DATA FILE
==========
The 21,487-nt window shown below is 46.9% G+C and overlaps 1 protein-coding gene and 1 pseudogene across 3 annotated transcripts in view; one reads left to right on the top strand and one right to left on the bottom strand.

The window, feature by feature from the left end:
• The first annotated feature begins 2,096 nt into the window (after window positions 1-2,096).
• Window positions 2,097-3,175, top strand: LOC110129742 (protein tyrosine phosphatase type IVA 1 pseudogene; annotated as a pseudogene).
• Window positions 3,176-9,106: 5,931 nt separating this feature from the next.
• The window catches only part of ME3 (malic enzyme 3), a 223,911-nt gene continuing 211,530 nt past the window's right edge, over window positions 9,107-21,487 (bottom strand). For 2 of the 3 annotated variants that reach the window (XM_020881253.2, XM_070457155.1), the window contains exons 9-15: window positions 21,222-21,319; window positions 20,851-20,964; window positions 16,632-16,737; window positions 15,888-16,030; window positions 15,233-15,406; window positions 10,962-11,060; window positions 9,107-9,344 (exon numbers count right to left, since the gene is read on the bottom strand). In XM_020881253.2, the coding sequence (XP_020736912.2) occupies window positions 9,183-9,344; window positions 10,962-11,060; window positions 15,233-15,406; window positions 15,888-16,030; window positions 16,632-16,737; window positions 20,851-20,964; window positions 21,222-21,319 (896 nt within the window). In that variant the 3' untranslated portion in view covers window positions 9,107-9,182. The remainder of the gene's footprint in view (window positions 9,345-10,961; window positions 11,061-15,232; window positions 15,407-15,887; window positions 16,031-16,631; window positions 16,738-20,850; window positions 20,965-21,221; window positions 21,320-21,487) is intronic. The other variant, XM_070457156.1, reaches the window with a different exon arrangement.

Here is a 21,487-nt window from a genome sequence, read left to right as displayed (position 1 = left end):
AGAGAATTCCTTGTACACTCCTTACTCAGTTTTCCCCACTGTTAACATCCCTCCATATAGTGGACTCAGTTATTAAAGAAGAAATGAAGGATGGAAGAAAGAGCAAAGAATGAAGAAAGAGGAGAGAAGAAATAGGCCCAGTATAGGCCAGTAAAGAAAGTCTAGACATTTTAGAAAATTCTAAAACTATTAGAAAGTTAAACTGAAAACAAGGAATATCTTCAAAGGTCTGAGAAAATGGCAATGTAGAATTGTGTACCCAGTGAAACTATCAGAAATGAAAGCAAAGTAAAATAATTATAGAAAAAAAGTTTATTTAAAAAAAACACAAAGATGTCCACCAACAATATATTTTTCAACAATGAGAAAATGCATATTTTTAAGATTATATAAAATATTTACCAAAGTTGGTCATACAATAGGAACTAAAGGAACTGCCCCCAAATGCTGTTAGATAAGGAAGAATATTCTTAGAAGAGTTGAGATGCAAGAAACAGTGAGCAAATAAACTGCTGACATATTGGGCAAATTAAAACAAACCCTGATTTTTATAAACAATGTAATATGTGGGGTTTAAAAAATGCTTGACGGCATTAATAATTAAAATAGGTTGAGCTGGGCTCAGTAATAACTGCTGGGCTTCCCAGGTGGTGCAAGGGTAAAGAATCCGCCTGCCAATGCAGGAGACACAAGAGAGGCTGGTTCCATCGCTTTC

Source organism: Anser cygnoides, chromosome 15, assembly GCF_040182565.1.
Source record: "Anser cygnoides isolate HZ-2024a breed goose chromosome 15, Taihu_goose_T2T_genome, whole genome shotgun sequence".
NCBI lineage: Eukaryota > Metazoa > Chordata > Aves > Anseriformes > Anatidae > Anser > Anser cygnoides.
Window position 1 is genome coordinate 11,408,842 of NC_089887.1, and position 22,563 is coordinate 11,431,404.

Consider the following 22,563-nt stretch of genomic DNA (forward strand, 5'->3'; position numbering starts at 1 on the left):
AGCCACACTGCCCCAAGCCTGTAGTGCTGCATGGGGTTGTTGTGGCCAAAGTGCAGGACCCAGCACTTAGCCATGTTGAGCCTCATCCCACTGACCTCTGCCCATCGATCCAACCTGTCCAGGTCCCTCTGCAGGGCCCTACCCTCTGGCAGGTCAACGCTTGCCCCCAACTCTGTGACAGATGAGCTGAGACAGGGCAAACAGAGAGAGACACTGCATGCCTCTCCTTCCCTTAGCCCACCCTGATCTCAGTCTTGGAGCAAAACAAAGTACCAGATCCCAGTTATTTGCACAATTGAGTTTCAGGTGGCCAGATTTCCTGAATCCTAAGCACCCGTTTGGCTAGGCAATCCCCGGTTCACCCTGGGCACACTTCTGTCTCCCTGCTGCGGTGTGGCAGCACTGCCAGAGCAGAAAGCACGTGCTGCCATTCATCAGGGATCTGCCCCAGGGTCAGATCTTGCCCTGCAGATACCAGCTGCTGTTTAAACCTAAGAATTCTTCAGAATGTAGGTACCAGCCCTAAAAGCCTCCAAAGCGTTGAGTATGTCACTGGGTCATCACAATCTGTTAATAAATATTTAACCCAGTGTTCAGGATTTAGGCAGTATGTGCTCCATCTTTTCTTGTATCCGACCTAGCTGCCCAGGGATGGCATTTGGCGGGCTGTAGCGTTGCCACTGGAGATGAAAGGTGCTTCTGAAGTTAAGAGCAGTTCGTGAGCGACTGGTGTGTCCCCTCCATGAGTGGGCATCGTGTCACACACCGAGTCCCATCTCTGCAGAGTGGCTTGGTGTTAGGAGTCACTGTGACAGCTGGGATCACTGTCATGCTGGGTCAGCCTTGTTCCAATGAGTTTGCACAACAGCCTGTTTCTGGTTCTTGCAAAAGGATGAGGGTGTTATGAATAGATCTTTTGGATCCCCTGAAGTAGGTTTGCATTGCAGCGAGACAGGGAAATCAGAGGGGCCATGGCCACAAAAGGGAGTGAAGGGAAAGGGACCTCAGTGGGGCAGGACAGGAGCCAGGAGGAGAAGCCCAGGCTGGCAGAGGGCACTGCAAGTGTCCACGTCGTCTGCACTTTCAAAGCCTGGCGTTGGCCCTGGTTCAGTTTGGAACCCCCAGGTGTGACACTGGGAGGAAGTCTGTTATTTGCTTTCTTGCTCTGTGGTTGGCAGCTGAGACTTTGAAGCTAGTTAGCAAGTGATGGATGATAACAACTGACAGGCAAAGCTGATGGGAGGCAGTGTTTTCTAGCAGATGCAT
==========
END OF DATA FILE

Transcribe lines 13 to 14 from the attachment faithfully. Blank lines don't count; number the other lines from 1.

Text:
Consider the following 22,563-nt stretch of genomic DNA (forward strand, 5'->3'; position numbering starts at 1 on the left):
AGCCACACTGCCCCAAGCCTGTAGTGCTGCATGGGGTTGTTGTGGCCAAAGTGCAGGACCCAGCACTTAGCCATGTTGAGCCTCATCCCACTGACCTCTGCCCATCGATCCAACCTGTCCAGGTCCCTCTGCAGGGCCCTACCCTCTGGCAGGTCAACGCTTGCCCCCAACTCTGTGACAGATGAGCTGAGACAGGGCAAACAGAGAGAGACACTGCATGCCTCTCCTTCCCTTAGCCCACCCTGATCTCAGTCTTGGAGCAAAACAAAGTACCAGATCCCAGTTATTTGCACAATTGAGTTTCAGGTGGCCAGATTTCCTGAATCCTAAGCACCCGTTTGGCTAGGCAATCCCCGGTTCACCCTGGGCACACTTCTGTCTCCCTGCTGCGGTGTGGCAGCACTGCCAGAGCAGAAAGCACGTGCTGCCATTCATCAGGGATCTGCCCCAGGGTCAGATCTTGCCCTGCAGATACCAGCTGCTGTTTAAACCTAAGAATTCTTCAGAATGTAGGTACCAGCCCTAAAAGCCTCCAAAGCGTTGAGTATGTCACTGGGTCATCACAATCTGTTAATAAATATTTAACCCAGTGTTCAGGATTTAGGCAGTATGTGCTCCATCTTTTCTTGTATCCGACCTAGCTGCCCAGGGATGGCATTTGGCGGGCTGTAGCGTTGCCACTGGAGATGAAAGGTGCTTCTGAAGTTAAGAGCAGTTCGTGAGCGACTGGTGTGTCCCCTCCATGAGTGGGCATCGTGTCACACACCGAGTCCCATCTCTGCAGAGTGGCTTGGTGTTAGGAGTCACTGTGACAGCTGGGATCACTGTCATGCTGGGTCAGCCTTGTTCCAATGAGTTTGCACAACAGCCTGTTTCTGGTTCTTGCAAAAGGATGAGGGTGTTATGAATAGATCTTTTGGATCCCCTGAAGTAGGTTTGCATTGCAGCGAGACAGGGAAATCAGAGGGGCCATGGCCACAAAAGGGAGTGAAGGGAAAGGGACCTCAGTGGGGCAGGACAGGAGCCAGGAGGAGAAGCCCAGGCTGGCAGAGGGCACTGCAAGTGTCCACGTCGTCTGCACTTTCAAAGCCTGGCGTTGGCCCTGGTTCAGTTTGGAACCCCCAGGTGTGACACTGGGAGGAAGTCTGTTATTTGCTTTCTTGCTCTGTGGTTGGCAGCTGAGACTTTGAAGCTAGTTAGCAAGTGATGGATGATAACAACTGACAGGCAAAGCTGATGGGAGGCAGTGTTTTCTAGCAGATGCAT